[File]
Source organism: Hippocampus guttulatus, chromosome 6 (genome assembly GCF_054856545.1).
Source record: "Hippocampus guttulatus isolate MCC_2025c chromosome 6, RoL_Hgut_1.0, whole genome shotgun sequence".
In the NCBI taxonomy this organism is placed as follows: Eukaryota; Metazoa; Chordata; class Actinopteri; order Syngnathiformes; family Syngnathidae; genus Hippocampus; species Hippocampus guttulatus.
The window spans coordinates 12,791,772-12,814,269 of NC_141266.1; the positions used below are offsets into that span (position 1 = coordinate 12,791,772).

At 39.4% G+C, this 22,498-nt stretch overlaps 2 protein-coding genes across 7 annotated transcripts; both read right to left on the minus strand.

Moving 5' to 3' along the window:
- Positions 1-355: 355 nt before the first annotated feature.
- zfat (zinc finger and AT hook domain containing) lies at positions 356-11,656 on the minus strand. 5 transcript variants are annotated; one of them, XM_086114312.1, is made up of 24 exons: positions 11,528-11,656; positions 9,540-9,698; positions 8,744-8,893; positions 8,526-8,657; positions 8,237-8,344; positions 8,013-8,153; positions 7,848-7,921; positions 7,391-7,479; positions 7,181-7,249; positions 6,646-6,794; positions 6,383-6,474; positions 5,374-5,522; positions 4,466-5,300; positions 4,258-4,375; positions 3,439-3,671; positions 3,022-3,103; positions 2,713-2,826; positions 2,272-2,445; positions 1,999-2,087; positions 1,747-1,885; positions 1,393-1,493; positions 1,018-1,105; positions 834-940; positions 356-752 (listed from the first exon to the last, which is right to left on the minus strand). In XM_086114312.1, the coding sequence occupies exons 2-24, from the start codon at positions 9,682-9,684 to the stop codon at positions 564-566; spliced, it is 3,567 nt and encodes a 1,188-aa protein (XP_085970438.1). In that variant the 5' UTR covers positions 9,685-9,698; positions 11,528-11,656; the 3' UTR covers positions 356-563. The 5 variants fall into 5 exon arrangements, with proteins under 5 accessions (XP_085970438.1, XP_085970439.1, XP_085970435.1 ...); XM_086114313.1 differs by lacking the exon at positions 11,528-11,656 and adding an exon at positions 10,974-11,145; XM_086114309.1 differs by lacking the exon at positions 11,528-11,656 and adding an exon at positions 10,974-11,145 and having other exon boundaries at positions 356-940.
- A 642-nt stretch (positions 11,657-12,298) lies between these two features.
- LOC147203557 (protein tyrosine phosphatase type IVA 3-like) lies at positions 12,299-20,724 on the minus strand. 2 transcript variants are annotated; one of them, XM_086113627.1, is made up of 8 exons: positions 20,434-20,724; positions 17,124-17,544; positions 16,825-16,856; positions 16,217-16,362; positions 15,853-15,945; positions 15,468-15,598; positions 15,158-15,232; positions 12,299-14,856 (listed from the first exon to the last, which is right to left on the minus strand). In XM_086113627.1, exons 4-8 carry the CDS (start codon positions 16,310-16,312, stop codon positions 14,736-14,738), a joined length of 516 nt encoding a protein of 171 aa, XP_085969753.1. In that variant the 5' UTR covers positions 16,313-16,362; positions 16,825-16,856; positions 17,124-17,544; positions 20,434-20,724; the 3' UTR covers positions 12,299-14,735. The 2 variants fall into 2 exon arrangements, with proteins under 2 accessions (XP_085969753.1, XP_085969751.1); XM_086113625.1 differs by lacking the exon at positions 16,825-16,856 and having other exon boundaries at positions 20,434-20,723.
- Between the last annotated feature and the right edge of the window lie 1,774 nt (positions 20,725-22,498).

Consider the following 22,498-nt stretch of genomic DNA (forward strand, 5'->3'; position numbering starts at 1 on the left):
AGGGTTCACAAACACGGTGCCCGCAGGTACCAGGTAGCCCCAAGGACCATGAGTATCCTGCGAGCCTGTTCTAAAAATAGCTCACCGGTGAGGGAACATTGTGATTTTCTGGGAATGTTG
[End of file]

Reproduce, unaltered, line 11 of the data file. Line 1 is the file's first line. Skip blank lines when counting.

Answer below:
- Between the last annotated feature and the right edge of the window lie 1,774 nt (positions 20,725-22,498).